2001 – Some things every Mac user should know about Microsoft Windows™.
The Doomed Operating System, doomed never to die, but to be increasingly buried within deeper and deeper layers of Windows, increasingly irritating and alienating fans of the original version.
An analogy might be that DOS is the piles upon which a house is built in the swamp; unfortunately, the piles have settled, and now the house sits right on the muck directly.
DOS filenames required an 8+3 structure, and so all later versions of Windows continue to be saddled with legacy filenames that contain arcane and undecipherable codes such as BITEME.NOW and URAPUTZ.DUF.
The first version of Windows that offered a significant challenge to the Mac OS. Named because this is the number of windows users needed to have open in order to move a dysfunctional alias of one file to another directory while altering the directory structure.
In this version of Windows, users could not be allowed to know they were not actually manipulating real files, but icons were ephemeral aliases which were actually pointers to the old DOS directory structure.
This is roughly equivalent to the functionality in Mac System 4.0.
This version of Windows, called Windows for Workgroups, introduced a new, more sophisticated networking structure which nearly made it up to par with a Mac SE with an ethernet card installed running Mac System 6.0.x. It also required individual drivers separately installed for every peripheral including printers, network cards, video cards, sound cards, and the letter Q on the keyboard.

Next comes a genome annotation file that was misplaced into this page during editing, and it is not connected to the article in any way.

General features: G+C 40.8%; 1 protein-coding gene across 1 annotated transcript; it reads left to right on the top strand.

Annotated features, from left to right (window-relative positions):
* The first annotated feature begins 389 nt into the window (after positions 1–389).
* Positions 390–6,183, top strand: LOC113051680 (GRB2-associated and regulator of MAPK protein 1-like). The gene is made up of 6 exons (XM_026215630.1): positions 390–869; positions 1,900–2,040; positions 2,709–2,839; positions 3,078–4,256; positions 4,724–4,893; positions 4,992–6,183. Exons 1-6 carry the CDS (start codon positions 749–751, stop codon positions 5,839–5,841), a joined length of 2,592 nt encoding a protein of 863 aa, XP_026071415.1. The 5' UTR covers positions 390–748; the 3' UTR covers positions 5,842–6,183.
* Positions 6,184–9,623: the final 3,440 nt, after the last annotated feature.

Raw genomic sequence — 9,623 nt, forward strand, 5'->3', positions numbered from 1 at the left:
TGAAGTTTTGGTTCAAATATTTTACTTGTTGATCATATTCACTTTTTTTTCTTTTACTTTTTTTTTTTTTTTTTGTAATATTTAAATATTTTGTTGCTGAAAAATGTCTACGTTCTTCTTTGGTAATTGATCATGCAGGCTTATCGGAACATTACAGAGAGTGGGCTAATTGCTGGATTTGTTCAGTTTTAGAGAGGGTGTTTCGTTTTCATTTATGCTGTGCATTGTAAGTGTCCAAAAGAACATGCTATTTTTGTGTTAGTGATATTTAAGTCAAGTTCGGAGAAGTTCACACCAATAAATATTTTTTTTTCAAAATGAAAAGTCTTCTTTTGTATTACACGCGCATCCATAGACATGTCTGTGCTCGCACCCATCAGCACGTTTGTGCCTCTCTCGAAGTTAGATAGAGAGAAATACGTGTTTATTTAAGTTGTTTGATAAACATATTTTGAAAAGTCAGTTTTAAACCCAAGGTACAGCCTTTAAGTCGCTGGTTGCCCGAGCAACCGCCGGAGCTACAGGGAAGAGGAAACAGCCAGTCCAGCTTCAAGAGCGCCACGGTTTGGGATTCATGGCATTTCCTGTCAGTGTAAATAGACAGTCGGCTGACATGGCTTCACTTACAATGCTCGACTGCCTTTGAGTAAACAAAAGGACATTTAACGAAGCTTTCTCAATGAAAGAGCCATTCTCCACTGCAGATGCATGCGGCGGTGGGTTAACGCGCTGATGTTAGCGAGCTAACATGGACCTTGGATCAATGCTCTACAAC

This version of Windows attempted to solve the third-party driver problem by including every known driver in the universe in a series of service packs. The problem of conflicting data channels introduced the terms “IRQ” (Irate User Quotient) and DMA (“DAMN” spelled wrong) to everyday users. This policy was officially known as Plug-and-Pray, but sympathetic users began referring to it as Plug-and-Play out of pity for the lost hours spent configuring missing peripherals in computers available at the time, such as hard drives, RAM, monitors, and electricity.
A computer running Windows 95 had the approximate functionality of a Mac System 7.5.5 computer, but it was less stable.
This mostly cosmetic revision to Windows 95, Windows 98 (Win98) improved the Plug-and-Pray standard by including a database of all known possible conflicts in the known universe and providing detailed step-by-step instructions on how to get to each conflict on every type of PC ever built – except the one you happened to be working on.
A Mac OS 8.1 computer is functionally equivalent to a Win98 computer. Win98 represents the last OS that Microsoft manufactured before Redmond went totally schitzo.
The operating system . . . NOT. This OS is one that you as an individual user never seemed to actually get to use, but you knew someone who had to use it. These individuals claimed it was the greatest thing ever written, except it wouldn’t actually run any of your favorite programs or use any of your favorite peripherals. It doesn’t crash very often, though.